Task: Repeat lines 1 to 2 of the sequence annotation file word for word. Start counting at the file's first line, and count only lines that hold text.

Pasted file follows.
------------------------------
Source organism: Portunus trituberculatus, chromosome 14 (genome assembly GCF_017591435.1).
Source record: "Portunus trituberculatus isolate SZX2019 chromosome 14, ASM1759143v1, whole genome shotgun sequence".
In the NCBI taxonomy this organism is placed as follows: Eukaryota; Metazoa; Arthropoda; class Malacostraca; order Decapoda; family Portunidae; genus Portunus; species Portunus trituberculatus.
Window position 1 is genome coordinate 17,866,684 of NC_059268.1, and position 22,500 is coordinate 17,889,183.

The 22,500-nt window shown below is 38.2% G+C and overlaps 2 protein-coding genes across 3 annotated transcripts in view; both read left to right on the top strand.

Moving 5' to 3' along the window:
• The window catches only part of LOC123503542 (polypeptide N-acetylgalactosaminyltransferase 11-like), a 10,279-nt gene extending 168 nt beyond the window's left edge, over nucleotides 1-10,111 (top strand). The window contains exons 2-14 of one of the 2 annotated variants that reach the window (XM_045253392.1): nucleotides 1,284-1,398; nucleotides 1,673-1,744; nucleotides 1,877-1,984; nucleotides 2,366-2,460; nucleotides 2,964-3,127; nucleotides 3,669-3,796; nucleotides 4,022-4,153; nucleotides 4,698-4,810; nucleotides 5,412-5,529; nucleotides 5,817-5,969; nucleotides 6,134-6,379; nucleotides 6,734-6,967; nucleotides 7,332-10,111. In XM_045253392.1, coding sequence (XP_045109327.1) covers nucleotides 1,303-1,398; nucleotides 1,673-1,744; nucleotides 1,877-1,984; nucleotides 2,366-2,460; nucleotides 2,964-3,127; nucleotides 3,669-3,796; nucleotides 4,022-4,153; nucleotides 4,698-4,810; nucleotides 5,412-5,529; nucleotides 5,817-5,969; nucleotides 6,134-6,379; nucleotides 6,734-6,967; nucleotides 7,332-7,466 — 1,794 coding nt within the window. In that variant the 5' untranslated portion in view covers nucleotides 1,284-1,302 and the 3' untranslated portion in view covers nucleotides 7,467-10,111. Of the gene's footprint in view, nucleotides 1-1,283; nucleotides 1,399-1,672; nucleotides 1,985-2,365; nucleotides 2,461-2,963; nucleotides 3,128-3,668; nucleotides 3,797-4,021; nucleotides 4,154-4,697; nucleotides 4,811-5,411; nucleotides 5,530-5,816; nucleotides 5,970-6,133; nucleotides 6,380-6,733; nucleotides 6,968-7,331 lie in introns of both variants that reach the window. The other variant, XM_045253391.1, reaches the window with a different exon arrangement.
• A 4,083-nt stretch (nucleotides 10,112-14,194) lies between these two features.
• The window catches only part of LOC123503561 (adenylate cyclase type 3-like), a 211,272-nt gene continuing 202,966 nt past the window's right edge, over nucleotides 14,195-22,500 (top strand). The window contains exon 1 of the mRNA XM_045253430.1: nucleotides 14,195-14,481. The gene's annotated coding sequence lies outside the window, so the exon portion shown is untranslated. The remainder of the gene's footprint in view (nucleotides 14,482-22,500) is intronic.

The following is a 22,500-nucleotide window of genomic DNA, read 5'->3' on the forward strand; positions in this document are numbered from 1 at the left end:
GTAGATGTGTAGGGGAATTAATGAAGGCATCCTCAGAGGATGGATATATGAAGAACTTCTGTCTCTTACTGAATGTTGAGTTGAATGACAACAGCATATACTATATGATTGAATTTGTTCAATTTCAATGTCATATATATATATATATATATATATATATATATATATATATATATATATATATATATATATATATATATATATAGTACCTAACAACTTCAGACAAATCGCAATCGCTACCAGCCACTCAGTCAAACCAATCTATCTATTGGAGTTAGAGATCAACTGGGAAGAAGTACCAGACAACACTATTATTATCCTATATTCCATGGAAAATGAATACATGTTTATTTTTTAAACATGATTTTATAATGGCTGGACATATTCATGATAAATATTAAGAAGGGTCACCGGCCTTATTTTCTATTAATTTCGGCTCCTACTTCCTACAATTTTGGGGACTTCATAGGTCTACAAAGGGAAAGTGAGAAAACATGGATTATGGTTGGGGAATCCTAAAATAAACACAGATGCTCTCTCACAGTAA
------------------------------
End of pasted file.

Source organism: Portunus trituberculatus, chromosome 14 (genome assembly GCF_017591435.1).
Source record: "Portunus trituberculatus isolate SZX2019 chromosome 14, ASM1759143v1, whole genome shotgun sequence".